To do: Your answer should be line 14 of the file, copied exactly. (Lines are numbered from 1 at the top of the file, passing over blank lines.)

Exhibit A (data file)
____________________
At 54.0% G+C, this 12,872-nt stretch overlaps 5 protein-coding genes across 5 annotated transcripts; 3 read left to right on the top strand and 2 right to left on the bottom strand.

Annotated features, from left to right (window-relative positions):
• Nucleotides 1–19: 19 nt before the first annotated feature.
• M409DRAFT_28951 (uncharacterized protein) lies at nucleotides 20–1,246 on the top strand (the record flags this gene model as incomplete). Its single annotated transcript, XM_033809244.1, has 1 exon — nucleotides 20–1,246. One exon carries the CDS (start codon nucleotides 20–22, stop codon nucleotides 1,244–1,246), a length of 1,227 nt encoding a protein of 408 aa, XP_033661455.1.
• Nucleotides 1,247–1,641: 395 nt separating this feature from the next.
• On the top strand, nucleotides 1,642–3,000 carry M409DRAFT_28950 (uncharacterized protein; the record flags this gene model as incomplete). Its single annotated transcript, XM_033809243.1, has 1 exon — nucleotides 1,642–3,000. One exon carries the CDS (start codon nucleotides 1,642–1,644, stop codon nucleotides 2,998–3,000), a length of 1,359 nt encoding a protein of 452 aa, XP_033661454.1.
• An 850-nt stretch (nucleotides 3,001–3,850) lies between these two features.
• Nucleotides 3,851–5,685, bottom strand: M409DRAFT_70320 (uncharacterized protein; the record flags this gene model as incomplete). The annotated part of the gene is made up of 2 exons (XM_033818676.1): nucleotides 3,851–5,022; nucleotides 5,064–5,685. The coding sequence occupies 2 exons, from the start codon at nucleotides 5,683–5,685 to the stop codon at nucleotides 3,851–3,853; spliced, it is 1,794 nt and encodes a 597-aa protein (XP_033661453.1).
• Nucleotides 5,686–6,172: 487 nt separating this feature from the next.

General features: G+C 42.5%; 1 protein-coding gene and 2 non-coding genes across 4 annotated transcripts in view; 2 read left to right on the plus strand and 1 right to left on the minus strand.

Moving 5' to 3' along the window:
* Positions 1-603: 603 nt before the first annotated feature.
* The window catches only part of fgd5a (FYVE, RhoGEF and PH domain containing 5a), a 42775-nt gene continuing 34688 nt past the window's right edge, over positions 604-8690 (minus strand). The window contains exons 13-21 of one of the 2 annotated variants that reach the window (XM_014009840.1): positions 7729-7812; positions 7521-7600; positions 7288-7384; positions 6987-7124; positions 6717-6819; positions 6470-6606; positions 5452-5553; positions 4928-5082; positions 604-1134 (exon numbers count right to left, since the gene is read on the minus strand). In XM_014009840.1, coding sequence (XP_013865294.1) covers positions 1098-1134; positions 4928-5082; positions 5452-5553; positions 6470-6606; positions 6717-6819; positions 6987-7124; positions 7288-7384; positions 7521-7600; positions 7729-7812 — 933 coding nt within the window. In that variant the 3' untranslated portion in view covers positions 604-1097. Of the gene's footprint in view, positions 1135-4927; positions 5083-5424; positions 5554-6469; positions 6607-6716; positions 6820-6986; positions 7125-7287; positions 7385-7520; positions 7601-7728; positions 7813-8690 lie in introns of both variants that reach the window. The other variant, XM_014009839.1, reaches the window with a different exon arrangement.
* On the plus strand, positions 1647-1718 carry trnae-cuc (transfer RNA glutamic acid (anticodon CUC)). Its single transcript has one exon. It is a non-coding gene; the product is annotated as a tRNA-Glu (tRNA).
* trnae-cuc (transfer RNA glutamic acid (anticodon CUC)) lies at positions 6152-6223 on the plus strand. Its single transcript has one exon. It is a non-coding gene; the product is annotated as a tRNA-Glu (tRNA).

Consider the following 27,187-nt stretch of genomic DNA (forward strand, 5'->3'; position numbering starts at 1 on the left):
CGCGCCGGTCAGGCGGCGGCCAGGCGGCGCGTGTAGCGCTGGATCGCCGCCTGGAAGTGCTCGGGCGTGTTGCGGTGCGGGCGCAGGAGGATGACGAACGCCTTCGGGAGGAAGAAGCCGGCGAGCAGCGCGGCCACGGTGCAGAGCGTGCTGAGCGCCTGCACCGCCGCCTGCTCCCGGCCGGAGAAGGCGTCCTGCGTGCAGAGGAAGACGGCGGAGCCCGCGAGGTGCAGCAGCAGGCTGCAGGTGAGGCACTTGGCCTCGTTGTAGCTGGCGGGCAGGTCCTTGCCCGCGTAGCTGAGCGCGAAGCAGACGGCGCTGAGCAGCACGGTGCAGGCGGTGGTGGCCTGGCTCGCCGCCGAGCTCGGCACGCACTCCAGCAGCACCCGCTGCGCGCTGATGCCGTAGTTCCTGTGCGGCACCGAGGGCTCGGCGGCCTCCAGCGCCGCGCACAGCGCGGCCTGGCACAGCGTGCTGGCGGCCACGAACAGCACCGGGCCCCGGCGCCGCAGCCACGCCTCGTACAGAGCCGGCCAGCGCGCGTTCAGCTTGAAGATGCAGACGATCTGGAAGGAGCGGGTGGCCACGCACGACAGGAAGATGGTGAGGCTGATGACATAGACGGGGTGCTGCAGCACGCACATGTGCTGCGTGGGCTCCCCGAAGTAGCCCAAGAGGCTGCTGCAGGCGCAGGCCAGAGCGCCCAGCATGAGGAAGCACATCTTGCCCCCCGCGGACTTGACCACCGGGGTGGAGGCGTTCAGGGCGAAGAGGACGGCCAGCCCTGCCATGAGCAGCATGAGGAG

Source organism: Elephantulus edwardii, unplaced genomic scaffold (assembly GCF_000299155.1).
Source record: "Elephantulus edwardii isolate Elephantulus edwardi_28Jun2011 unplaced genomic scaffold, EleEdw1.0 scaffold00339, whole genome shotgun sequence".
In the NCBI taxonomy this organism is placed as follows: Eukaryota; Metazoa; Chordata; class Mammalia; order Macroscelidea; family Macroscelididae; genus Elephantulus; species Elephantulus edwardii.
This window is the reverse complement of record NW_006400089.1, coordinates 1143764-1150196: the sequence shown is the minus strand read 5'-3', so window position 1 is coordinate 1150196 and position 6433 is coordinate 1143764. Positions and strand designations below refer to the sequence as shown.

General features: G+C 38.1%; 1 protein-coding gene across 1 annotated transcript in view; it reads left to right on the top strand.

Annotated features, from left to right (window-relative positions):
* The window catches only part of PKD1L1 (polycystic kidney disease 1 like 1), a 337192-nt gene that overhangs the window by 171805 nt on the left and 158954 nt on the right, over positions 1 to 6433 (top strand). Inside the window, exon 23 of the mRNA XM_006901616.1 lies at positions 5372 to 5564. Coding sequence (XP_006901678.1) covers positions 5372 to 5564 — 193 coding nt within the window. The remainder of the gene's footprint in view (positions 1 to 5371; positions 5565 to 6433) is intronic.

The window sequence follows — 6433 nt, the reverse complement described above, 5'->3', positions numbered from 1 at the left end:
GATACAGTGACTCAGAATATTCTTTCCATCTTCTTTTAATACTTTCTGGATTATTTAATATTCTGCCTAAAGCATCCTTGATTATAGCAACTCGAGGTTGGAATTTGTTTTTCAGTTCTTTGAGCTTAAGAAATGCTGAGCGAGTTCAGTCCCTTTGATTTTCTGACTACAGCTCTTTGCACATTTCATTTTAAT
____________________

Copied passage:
* On the plus strand, positions 1647-1718 carry trnae-cuc (transfer RNA glutamic acid (anticodon CUC)). Its single transcript has one exon. It is a non-coding gene; the product is annotated as a tRNA-Glu (tRNA).